Five Ways METRO Can Improve Transit Through Rail

METRO wants suggestions from the public on how to improve transit. We have five right here.
METRO wants suggestions from the public on how to improve transit. We have five right here. Photo by Ed Schipul via CC
METRO has been working on a long-term $7.5 billion plan that will re-shape transit in the Houston area over the next 20 years and it is asking for the input of Houstonians. Funny they should ask, because we've been talking about this sort of thing for quite some time. In fact, we think we have some pretty good suggestions of our own, many of which have been echoed by readers and people we have talked with over many years of covering METRO and transit issues in Houston.

So, METRO, if you are listening, here are five ways you can improve transit, specifically through rail.

Make low income neighborhoods a priority for expanded service options.

Bus service is fine, but rail changes neighborhoods. It bring increased development along the rail lines and decreased crime thanks to the greater visibility of police and better overall lighting. One simple example would be the benefit to neighborhoods like Acres Homes with a light rail line that ran along North Shepherd and, ultimately, north along Veteran's Memorial Drive. It could literally change the landscape of areas along the line while providing convenient access to areas of town for Houstonians who can't afford cars.

Really commit to commuter rail.

And since we are talking about expansion of rail around town, it's time to get serious about commuter rail. It has long been rumored that commuter trains running down the Westpark Tollway and/or Hempstead Highway were on the drawing board. Time to start committing to that for real. Most big cities in America with large suburban populations have options other than Park and Ride to get those folks to business centers.

With more than 605 square miles of area just inside the city limits and hundreds more between there and the suburban centers, the best and most feasible option is commuter rail. It wouldn't be cheap, but Houston is routinely ranked at the bottom of the country in vehicle commute time, nevermind traffic congestion. Think about getting people out of cars in rush hour and onto trains.

Extend the current lines to the airports, like now.

Whenever a discussion about light rail comes up, invariably one of the first things someone will say is, "Why the hell don't we have rail to the airports?" It's a really really good question. Does anyone think the best way to get people from IAH or Hobby is to drive them along freeways littered by car lots and strip malls? Doesn't exactly put the old best foot forward.

Most importantly, there are already rail lines half the way to both locations. The North Line could almost certainly be extended down Airline from its transit hub at Northline Mall out to Aldine Bender before taking a short jog up to the Hardy Toll Road and over Bush, a little over six miles. Hobby is even easier. The current Purple Line ends at the Palm Transit Center, seven miles from Hobby through a heavily industrialized area. A trek along Mykawa to Airport is a straight shot.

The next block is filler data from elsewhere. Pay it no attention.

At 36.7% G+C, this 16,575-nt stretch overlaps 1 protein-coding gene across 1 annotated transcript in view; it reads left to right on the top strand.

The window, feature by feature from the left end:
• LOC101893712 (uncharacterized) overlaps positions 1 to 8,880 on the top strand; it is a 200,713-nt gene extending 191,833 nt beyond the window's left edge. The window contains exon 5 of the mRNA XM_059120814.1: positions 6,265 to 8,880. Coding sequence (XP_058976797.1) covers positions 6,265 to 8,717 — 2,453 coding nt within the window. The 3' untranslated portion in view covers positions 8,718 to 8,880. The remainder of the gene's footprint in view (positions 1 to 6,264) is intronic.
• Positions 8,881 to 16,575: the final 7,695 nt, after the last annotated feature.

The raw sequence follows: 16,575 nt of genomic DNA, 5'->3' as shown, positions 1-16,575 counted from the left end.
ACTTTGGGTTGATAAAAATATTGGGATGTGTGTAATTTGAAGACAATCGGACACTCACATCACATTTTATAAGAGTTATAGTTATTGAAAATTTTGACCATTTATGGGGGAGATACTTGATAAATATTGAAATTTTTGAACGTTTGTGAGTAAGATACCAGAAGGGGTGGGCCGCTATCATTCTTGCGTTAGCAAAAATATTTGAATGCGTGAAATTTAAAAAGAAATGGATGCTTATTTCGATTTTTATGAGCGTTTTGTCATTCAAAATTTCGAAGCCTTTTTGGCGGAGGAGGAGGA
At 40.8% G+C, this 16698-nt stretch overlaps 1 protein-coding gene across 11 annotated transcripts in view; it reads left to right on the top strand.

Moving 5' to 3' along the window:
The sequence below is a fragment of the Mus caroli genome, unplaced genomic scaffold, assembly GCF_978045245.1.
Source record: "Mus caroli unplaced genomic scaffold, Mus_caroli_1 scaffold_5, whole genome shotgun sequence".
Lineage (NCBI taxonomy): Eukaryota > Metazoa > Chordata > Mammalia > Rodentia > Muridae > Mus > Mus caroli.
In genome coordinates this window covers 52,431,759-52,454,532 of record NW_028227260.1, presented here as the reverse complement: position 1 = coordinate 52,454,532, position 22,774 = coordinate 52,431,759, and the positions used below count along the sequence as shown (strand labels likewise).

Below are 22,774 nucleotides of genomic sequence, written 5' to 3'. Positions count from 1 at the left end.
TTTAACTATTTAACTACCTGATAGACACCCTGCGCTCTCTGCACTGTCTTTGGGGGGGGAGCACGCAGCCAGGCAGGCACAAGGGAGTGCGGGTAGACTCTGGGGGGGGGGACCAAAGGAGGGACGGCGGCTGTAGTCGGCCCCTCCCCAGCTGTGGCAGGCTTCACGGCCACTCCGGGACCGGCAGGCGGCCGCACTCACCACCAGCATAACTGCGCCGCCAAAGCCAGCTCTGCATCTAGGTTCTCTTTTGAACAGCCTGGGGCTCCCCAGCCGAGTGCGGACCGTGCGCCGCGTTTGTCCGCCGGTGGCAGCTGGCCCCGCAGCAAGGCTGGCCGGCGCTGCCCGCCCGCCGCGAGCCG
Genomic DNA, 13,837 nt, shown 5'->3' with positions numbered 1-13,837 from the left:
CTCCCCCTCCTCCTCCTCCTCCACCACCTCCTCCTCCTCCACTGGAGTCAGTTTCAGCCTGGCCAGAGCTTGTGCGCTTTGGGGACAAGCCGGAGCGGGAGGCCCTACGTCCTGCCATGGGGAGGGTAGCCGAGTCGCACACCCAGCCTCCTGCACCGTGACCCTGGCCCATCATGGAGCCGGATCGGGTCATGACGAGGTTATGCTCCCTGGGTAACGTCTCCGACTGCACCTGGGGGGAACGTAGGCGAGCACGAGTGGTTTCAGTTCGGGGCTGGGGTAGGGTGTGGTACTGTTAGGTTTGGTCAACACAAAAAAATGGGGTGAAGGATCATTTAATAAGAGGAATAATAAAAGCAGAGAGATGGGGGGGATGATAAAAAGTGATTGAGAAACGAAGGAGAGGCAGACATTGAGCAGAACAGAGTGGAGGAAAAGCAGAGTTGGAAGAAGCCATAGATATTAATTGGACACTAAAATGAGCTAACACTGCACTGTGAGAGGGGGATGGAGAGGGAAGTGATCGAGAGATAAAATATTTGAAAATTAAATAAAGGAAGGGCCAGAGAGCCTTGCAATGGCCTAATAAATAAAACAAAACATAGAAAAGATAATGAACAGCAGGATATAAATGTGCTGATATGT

Ending these rail lines short of those airports was likely a financial decision, but it wasn't a particularly good one.

Connect the Galleria.

The single greatest impediment to light rail, probably in the entire city but most certainly in Montrose and Uptown, was John Culberson. With his stunning defeat to Lizzie Fletcher last year, there is no excuse not to get the ball rolling on a line that could connect three of the busiest centers of commerce in Houston: downtown, the Medical Center and the Galleria. It wouldn't even be particularly difficult. The plans were laid out and despite complaints from affluent neighbors along Richmond (what, you prefer potholes to rail lines?), there seemed to be strong support from riders for such a plan.

The Galleria is already in the midst of a major overhaul for their compromise on public transit, the rapid bus service along Post Oak (we are still waiting for someone to tell us the insane construction for bus lanes has been clearly worse than what would have been needed for rail lines), but it won't do much more than shuffle people around Uptown unless it has a connector to other services.

Close portions of Main and Fannin to vehicle traffic.

We have harped on this for a long time and we think that there are very legitimate reasons to close down significant portions of Main and Fannin from vehicle traffic, particularly in downtown. First, one portion of downtown is already blocked off and it creates not only a pedestrian-friendly street, but options for retail, something downtown has been trying to jumpstart for decades. Second, it all but eliminates some of the real problems posed by cars and trains traveling in the same direction for miles down a small road. We can't count the number of times we've seen confused drivers in the rail lane when they shouldn't be.

It won't completely end any chance a driver will be hit by or, more likely, hit one of the trains at a crossing point. But it certainly would cut down on it. You can't do this for the entire stretch, but in downtown, maybe in the heart of the Med Center, maybe even in portions of Midtown (near the new park at McGowen up to Alabama, for example), it seems like a way to both cut down on accidents and create more walkable portions of the city, which, quite frankly, is good for everybody.
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Jeff Balke is a writer, editor, photographer, tech expert and native Houstonian. He has written for a wide range of publications and co-authored the official 50th anniversary book for the Houston Rockets.
Contact: Jeff Balke